The Year Silicon Valley Went Morally Bankrupt

  • 2016-12-12
  • New Republic

Peter Thiel has had a very good year. He vanquished Gawker, rode out Trumpism to its triumphant conclusion, and is now poised to influence the incoming administration to his advantage. The president-elect, Thiel said in October, “gets the big things right.” It’s still not clear what exactly those “things” are—Thiel has been publicly vague about the specific policy alignments he shares with Donald Trump—but the two share a certain grandiosity and a disdain for the government, as well as a warped view of what it means to be a good and decent human being.

In Silicon Valley, Thiel has long been a critic of democracy, political correctness, and women who have suffered sexual assault. As the Guardian reported in October, Thiel co-authored a 1995 book that derided Stanford University’s “multiculturalism,” accused the rape crisis movement of “vilifying men,” and referred to date rape as “belated regret.” (He’s since apologized for his “crudely argued statements,” but that’s difficult to believe now thanks to his enthusiastic support for Trump.) “Real diversity requires a diversity of ideas,” he wrote, “not simply a bunch of like-minded activists who resemble the bar scene from Star Wars.”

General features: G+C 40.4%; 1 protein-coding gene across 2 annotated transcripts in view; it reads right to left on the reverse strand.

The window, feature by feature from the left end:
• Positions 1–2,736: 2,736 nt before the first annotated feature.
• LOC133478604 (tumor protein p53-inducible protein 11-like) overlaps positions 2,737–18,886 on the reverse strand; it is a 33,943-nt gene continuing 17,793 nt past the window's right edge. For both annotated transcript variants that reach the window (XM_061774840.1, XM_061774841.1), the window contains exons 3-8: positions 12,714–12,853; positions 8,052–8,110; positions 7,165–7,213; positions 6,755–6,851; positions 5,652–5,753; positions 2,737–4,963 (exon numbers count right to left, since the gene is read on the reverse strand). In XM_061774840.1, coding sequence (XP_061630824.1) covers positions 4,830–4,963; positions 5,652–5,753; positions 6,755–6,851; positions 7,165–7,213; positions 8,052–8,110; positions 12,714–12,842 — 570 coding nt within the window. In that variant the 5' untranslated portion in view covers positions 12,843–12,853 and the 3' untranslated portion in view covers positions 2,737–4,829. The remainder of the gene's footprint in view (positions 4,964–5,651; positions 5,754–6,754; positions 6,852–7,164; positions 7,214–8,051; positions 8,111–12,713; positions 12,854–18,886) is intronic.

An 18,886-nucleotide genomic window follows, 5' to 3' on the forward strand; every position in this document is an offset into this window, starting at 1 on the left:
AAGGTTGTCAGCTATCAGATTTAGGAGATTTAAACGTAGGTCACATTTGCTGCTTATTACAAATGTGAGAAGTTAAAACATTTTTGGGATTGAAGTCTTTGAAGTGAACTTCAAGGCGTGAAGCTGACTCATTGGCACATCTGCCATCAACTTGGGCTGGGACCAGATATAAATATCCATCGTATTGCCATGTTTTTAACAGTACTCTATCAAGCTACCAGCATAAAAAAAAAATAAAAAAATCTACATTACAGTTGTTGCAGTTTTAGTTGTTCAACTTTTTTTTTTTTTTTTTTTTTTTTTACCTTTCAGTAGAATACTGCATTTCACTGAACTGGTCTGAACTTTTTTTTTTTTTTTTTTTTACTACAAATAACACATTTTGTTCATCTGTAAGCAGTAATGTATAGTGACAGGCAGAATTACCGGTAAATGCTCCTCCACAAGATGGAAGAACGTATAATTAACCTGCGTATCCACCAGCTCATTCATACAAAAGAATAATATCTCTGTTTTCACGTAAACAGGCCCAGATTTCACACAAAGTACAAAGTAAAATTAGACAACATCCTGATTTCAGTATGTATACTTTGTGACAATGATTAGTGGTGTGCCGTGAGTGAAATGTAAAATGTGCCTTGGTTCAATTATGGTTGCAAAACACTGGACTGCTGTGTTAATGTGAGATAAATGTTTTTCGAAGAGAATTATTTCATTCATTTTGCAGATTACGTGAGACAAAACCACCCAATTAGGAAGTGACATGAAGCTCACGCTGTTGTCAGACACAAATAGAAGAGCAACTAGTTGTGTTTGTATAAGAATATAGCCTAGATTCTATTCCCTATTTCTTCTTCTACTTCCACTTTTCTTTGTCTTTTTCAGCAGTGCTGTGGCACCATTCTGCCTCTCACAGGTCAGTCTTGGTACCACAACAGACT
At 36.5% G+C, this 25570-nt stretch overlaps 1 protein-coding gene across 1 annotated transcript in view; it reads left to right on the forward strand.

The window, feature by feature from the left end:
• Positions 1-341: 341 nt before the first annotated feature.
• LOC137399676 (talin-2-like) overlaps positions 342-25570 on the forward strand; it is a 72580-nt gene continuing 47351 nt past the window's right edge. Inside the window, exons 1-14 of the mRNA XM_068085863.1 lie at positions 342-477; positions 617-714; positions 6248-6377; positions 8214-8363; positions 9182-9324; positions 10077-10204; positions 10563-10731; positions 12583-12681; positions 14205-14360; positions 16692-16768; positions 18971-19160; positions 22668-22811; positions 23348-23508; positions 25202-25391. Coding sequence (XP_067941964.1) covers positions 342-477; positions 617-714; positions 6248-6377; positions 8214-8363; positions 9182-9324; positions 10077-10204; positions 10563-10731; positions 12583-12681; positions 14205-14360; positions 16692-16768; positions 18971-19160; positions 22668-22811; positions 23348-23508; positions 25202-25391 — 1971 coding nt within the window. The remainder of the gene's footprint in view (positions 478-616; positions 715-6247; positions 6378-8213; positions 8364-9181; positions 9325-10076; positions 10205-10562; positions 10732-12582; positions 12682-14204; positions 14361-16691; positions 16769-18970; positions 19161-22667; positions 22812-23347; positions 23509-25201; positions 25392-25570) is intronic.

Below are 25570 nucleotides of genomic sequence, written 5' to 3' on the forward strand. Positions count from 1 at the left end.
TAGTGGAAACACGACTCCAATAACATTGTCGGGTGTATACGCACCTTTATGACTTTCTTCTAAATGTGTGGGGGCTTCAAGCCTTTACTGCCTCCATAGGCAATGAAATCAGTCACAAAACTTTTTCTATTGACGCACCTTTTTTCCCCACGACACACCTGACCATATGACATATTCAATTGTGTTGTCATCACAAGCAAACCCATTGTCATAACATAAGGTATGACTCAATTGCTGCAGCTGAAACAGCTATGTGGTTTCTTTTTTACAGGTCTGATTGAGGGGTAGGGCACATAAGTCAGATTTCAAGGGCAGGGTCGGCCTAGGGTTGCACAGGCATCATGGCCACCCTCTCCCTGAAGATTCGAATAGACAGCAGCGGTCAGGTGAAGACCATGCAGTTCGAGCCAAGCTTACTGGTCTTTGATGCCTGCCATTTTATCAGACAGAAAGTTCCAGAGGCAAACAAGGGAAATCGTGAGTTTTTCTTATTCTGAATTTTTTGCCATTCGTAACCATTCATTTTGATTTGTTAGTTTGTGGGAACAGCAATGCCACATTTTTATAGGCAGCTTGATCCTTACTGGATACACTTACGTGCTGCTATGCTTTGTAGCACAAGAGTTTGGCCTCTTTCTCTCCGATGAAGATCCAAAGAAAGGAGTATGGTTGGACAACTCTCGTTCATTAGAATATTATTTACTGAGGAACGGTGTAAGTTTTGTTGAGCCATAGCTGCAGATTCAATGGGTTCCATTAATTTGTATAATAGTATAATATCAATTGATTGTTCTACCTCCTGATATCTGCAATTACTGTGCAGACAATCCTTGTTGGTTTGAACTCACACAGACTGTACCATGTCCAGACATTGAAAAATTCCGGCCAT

Thiel has suffered few professional repercussions for his outspoken Trumpism. Y Combinator announced in October that Thiel would remain one of its partners, citing a need to protect a “diversity of opinion.” A few days later, Mark Zuckerberg announced that Thiel would also stay on the board of Facebook. “We can’t create a culture that says it cares about diversity and then excludes almost half the country because they back a political candidate,” he wrote in a memo to staff. “There are many reasons a person might support Trump that do not involve racism, sexism, xenophobia, or accepting sexual assault.” Thiel’s company, Palantir Technologies, may have lost clients this year, but according to Buzzfeed News, this was reportedly due to dissatisfaction with Palantir’s services and not the politics of its owner. There has been some dissent—Ellen Pao’s Project Include ended its relationship with Y Combinator over Thiel—but his exalted position in Silicon Valley remains largely intact.

Thiel’s illiberalism—and the tech industry’s tolerance for it in a year when the measure of human decency was horrifically recalibrated—aren’t anomalies, but evidence of Silicon Valley’s decades-long descent into moral bankruptcy.